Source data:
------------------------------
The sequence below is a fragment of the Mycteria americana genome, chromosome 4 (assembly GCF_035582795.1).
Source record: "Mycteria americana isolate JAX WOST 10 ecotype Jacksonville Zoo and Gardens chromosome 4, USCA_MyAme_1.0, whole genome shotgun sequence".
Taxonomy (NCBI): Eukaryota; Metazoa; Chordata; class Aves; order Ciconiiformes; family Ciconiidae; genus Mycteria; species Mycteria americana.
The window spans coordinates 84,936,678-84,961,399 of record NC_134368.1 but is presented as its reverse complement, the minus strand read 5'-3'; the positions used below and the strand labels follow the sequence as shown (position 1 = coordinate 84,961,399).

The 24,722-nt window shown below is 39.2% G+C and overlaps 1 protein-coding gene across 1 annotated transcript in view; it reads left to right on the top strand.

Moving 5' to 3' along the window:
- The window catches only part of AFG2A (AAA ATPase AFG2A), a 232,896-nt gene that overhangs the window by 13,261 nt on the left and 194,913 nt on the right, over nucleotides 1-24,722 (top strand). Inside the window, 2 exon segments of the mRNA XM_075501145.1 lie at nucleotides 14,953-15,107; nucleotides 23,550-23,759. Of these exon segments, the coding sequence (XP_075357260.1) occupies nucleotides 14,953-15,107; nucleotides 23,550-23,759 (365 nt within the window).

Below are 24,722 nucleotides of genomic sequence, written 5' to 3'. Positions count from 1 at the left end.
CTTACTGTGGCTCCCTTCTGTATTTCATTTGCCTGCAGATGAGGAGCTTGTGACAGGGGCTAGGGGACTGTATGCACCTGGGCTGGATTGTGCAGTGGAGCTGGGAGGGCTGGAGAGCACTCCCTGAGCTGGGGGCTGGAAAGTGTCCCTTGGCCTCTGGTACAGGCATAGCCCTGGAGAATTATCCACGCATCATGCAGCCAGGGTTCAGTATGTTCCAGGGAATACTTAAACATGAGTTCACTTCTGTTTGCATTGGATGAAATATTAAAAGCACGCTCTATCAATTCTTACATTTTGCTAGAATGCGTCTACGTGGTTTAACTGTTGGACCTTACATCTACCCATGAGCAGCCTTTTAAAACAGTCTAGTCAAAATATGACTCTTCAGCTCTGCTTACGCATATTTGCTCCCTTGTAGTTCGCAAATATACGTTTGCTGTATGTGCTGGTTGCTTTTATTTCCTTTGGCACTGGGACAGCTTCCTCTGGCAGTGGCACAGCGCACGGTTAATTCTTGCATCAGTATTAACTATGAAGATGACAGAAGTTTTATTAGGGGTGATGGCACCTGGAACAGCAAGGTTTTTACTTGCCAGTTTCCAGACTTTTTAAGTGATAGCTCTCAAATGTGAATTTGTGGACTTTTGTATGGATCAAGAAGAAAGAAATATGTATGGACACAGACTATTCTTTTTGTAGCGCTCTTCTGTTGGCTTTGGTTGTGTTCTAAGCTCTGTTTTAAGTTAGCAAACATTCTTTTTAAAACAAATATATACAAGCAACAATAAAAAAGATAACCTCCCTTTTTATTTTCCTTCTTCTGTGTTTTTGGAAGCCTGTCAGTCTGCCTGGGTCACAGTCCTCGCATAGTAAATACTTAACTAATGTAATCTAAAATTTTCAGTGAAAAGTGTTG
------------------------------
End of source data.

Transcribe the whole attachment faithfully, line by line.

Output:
The sequence below is a fragment of the Mycteria americana genome, chromosome 4 (assembly GCF_035582795.1).
Source record: "Mycteria americana isolate JAX WOST 10 ecotype Jacksonville Zoo and Gardens chromosome 4, USCA_MyAme_1.0, whole genome shotgun sequence".
Taxonomy (NCBI): Eukaryota; Metazoa; Chordata; class Aves; order Ciconiiformes; family Ciconiidae; genus Mycteria; species Mycteria americana.
The window spans coordinates 84,936,678-84,961,399 of record NC_134368.1 but is presented as its reverse complement, the minus strand read 5'-3'; the positions used below and the strand labels follow the sequence as shown (position 1 = coordinate 84,961,399).

The 24,722-nt window shown below is 39.2% G+C and overlaps 1 protein-coding gene across 1 annotated transcript in view; it reads left to right on the top strand.

Moving 5' to 3' along the window:
- The window catches only part of AFG2A (AAA ATPase AFG2A), a 232,896-nt gene that overhangs the window by 13,261 nt on the left and 194,913 nt on the right, over nucleotides 1-24,722 (top strand). Inside the window, 2 exon segments of the mRNA XM_075501145.1 lie at nucleotides 14,953-15,107; nucleotides 23,550-23,759. Of these exon segments, the coding sequence (XP_075357260.1) occupies nucleotides 14,953-15,107; nucleotides 23,550-23,759 (365 nt within the window).

Below are 24,722 nucleotides of genomic sequence, written 5' to 3'. Positions count from 1 at the left end.
CTTACTGTGGCTCCCTTCTGTATTTCATTTGCCTGCAGATGAGGAGCTTGTGACAGGGGCTAGGGGACTGTATGCACCTGGGCTGGATTGTGCAGTGGAGCTGGGAGGGCTGGAGAGCACTCCCTGAGCTGGGGGCTGGAAAGTGTCCCTTGGCCTCTGGTACAGGCATAGCCCTGGAGAATTATCCACGCATCATGCAGCCAGGGTTCAGTATGTTCCAGGGAATACTTAAACATGAGTTCACTTCTGTTTGCATTGGATGAAATATTAAAAGCACGCTCTATCAATTCTTACATTTTGCTAGAATGCGTCTACGTGGTTTAACTGTTGGACCTTACATCTACCCATGAGCAGCCTTTTAAAACAGTCTAGTCAAAATATGACTCTTCAGCTCTGCTTACGCATATTTGCTCCCTTGTAGTTCGCAAATATACGTTTGCTGTATGTGCTGGTTGCTTTTATTTCCTTTGGCACTGGGACAGCTTCCTCTGGCAGTGGCACAGCGCACGGTTAATTCTTGCATCAGTATTAACTATGAAGATGACAGAAGTTTTATTAGGGGTGATGGCACCTGGAACAGCAAGGTTTTTACTTGCCAGTTTCCAGACTTTTTAAGTGATAGCTCTCAAATGTGAATTTGTGGACTTTTGTATGGATCAAGAAGAAAGAAATATGTATGGACACAGACTATTCTTTTTGTAGCGCTCTTCTGTTGGCTTTGGTTGTGTTCTAAGCTCTGTTTTAAGTTAGCAAACATTCTTTTTAAAACAAATATATACAAGCAACAATAAAAAAGATAACCTCCCTTTTTATTTTCCTTCTTCTGTGTTTTTGGAAGCCTGTCAGTCTGCCTGGGTCACAGTCCTCGCATAGTAAATACTTAACTAATGTAATCTAAAATTTTCAGTGAAAAGTGTTG